And now, on to the frustration of the day. You may recall that we were worried about ensuring that there were sufficient funds in the proper account when the rent came due. Turns out we forgot a key point in the many briefings we got: that's supposed to be taken care of by the liaison office here, with an appropriate amount (read: cost of living over here accounted for) deducted from my salary before we ever see it over here. I say "supposed to" very deliberately, because we found out today that the standing order surrounding that transfer was never processed by Barclays. (Note that this is separate from the standing order to transfer the funds from our account to the landlord's account, which is all ready to fire at the end of the month, and a big part of the reason for our subsequent panic.)

Anyway, by the end of the day, we received the good news that the second standing order had been processed, but there were a good many hours in between where we were frantically writing our banker back in Canada about increasing our daily withdrawal limit, envisioning many trips for cash in the hopes of having enough in the Barclays account by the end of the week. (Remember: our massive cheques are still in electronic limbo right now, out of our Canadian account and firmly mired in this God forsaken 'negotiation' process they have over here.) Combined with our hotel booking problems -- try to book a hotel in London with a Canadian credit card and you'll be asked to produce identity documents or have the reservation cancelled -- this week has left me feeling at best, unwanted, and at worst... Well, I won't use the 'T' word, but you know what I mean. We are still literally worth nothing in this country, and it's just so upsetting. Especially when we find out today that a wire transfer -- which takes a week to set-up, and so was of no use regarding our rent problem -- would've had the funds in our Barclays account in no time (according to someone who's just recently come over and has had that experience).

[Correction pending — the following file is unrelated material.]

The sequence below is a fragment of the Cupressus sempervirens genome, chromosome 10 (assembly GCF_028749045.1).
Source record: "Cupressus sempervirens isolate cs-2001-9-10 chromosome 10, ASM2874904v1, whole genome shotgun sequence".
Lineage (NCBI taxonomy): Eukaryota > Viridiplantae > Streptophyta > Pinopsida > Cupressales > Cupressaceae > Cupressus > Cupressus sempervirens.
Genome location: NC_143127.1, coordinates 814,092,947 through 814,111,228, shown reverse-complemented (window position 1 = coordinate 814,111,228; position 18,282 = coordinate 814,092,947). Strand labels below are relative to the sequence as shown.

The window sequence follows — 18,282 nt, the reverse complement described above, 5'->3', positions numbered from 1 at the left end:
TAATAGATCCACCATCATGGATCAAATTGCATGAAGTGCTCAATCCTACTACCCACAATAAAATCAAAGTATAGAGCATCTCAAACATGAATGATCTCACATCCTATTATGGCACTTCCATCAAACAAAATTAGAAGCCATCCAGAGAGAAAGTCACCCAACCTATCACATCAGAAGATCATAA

I need a vacation. Luckily, one's on the horizon, and I'm hoping to treat you all to some blog posts on location. Stay tuned!

Wednesday, August 19, 2009

Telford trip

Tea at Cheltenham station
As you may have seen on Facebook, Tea and I went to a wedding in Telford last weekend; we basically spent a day or so unpacking, and then it was off to catch a train. (We're much farther along as I type this, of course; the guest room is still a bit of a mess, but the other rooms are coming together.)

That's Welsh along the bottom
Taking the train worked really well. I'll just take a moment to highlight parts of ride there and back:
  1. I hadn't really thought about how close we are to Wales 'til I saw the signs on the train (see right).
  2. On the first leg to Birmingham, we both commented on how roomy the seats were; turned out we were in the elderly seating, for lack of a better term -- we couldn't recall any dirty looks from passing seniors, thankfully -- and found ourselves in more typical seating for the final leg to Telford.
  3. Just before the train left Birmingham, two kids hopped on and started acting a bit strangely; almost like they wished they could melt into those last seats on the last car. Any time anyone in a uniform walked by, they pretended to be sleeping. Anyway, when it came time to present our tickets, I caught something out of the corner of my eye that Tea couldn't confirm: it looked like they couldn't produce any tickets, and that, as a result, the official had snatched the closer kid's backpack off his lap and left the car (presumably to stow it in the back of the train). I found myself wondering if it was now collateral or something. Either way, the kids seemed to cut their losses in Telford, leaving the train as fast as they could.
  4. To jump ahead a bit, on the ride back we saw someone buy their ticket on the train -- from the ticket-punching gentleman -- so, presumably, those two kids didn't have any money either.